Like you, we librarians look for creative and unique ways to make your books stand out (by new-release and/or appeal, etc.). Marketing can be a huge part of what makes that successful.

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Guest post from Kristan Higgins: Organic Marketing

 

We’re thrilled to have an article from Kristan Higgins, New York Times Bestselling author. It was originally published on Romance University, but she’s letting us share it with you here!

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Please no, you’re saying. Not another article on marketing! I know, I know. They’re such a drag (except THIS one, of course). And we authors do so much already. We’re tired!

 

Don’t worry, my lambs. Organic marketing is different and in some respects, easier, because all it requires is authenticity, an eye for why your readers reach for your books and a little time.

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Hey Jealousyyy

This week’s #RWchat topic is all about jealousy. (And yes, this post title comes from a Gin Blossoms song.)

Envy is real. We look over at someone else getting the book deal, winning the award, hitting the bestseller list, and we think, “I want that.” But envy can be useful. It can guide us toward new goals, and allow us to study how other people got to where we want to go. Envy can push us to work harder and smarter. But if left unchecked, or allowed to run rampant in the mind, envy can quickly turn to jealousy, which is far more insidious.

jealous_liz_lemon

 

The dictionary defines jealousy as, “jealous resentment against a rival, a person enjoying success or advantage, etc., or against another’s success or advantage itself.” The key word here is resentment. Resentment can fester and grow, sapping creativity and damaging personal and professional relationships.

jealous_xtina

 

Last month, I attended the Liberty States Fiction Writers’ “Create Something Magical” conference with fellow RWchat co-host Robin Lovett. On a whim, we went to a session called “I Want What She’s Got: How to Cope with Professional Jealousy” led by Avery Flynn and Kimberly Kincaid. Normally I’m a compulsive note-taker, and I live-tweet workshops and panels, but this felt too personal to live-tweet.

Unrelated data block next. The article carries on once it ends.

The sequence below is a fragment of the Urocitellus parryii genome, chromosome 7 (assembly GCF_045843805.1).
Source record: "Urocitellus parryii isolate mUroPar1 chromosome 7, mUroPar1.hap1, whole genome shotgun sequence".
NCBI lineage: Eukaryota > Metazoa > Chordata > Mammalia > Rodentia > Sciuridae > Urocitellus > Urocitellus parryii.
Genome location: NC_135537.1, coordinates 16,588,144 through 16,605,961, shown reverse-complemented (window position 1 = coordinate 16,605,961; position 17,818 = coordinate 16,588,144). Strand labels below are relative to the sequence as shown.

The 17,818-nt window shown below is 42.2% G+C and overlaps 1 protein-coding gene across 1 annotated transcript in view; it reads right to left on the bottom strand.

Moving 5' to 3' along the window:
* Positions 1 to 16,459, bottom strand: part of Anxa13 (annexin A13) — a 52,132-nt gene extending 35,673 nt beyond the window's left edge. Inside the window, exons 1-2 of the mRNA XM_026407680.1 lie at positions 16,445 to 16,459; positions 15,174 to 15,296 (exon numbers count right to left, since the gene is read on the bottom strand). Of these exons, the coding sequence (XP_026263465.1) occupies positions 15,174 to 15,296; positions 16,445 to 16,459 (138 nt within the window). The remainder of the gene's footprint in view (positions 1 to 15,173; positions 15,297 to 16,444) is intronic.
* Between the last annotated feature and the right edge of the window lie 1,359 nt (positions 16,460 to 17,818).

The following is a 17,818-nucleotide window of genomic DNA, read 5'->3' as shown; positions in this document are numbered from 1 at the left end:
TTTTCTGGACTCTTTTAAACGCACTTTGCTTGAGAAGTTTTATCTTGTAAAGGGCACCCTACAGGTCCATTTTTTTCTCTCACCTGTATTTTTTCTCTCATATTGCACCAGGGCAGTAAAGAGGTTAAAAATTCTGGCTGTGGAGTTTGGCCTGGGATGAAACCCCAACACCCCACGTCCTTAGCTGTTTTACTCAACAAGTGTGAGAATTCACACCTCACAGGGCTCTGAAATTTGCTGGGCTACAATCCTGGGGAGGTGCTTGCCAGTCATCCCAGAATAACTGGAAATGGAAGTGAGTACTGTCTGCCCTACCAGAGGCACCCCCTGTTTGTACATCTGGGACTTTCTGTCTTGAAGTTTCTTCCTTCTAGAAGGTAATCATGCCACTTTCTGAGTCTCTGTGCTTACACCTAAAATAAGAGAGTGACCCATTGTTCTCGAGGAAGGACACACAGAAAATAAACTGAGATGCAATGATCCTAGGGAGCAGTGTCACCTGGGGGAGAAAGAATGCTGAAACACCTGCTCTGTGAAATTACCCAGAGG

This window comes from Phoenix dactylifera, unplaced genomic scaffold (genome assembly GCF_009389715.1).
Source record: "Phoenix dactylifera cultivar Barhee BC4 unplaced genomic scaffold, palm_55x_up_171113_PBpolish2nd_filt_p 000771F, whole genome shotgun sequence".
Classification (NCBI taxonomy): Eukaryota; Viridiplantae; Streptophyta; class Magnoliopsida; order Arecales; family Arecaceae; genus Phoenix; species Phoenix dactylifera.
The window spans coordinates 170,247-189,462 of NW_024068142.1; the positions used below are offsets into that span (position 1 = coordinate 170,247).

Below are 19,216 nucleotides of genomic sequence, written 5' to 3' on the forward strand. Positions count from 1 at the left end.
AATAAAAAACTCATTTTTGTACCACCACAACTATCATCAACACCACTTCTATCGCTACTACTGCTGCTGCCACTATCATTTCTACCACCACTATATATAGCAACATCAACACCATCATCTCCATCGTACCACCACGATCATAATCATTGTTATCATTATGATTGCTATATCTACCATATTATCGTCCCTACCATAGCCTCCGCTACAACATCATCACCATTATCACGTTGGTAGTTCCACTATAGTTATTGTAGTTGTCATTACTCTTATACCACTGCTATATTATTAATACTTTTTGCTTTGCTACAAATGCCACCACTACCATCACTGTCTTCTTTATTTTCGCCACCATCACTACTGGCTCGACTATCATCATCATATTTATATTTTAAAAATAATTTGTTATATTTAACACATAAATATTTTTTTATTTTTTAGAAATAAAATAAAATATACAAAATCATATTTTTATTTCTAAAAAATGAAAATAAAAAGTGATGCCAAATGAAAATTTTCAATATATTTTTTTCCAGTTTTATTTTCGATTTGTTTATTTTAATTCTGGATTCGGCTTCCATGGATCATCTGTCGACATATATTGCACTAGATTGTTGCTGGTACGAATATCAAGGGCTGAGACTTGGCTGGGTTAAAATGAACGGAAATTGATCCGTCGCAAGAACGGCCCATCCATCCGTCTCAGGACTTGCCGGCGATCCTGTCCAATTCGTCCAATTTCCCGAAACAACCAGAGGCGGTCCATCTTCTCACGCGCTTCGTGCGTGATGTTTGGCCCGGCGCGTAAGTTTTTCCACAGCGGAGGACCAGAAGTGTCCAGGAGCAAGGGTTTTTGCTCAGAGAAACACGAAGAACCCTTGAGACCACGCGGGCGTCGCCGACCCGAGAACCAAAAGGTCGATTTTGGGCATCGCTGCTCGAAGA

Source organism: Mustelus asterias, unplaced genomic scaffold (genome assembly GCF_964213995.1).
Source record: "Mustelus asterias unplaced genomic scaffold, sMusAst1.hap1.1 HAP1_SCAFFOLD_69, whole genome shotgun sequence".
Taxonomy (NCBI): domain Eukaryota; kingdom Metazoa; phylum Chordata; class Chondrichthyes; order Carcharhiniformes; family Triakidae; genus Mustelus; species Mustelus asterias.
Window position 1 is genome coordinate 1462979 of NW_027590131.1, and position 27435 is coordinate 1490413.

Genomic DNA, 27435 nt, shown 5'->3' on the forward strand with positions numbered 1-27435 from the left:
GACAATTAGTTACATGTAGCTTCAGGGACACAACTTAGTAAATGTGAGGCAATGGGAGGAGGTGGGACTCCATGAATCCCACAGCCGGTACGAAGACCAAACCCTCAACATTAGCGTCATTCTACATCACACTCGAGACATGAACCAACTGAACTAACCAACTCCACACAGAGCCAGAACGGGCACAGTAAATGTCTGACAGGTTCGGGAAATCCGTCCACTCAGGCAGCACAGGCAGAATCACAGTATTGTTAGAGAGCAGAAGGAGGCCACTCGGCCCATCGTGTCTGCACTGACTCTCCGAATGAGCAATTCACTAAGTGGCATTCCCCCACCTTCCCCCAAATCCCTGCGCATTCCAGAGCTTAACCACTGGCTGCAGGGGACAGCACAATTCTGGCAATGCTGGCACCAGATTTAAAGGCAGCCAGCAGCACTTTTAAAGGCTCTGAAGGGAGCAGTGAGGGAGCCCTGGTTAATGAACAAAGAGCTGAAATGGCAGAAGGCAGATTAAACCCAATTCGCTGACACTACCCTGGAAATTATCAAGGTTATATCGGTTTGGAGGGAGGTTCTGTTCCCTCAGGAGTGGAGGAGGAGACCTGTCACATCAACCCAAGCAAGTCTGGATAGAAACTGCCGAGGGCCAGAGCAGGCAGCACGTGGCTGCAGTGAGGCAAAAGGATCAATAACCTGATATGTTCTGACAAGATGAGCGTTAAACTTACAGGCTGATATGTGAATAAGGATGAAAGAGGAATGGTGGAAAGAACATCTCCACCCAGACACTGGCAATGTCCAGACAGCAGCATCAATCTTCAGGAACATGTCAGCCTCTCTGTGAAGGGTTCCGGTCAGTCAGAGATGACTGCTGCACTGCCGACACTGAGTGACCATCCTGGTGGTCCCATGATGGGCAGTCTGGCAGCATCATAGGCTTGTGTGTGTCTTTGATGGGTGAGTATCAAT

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The Road to the Book Deal

alexis_fb_picIn honor of Sunday’s topic, this week the hosts of #RWchat are telling our own publishing origin stories. Here’s Alexis Daria’s journey.

Where to begin? It would be easy to start last month, when everything happened at once. Or in January, when I sent out the first queries and fulls, and entered the Golden Heart®. November, when I finished the first draft. July, when I developed the proposal. Or even the last days of May 2016, when I got the first inkling for the idea and jotted down notes.

But really, this has been a long road, and I have to go back even further. Not all the way back, to when I was a pre-teen just starting to experiment with long-form stories, although even then I knew I wanted to be a published writer. But a few years, at least, to when I decided to take writing seriously and give it the same fair shot I’d given art.

::cue flashback screen wipe::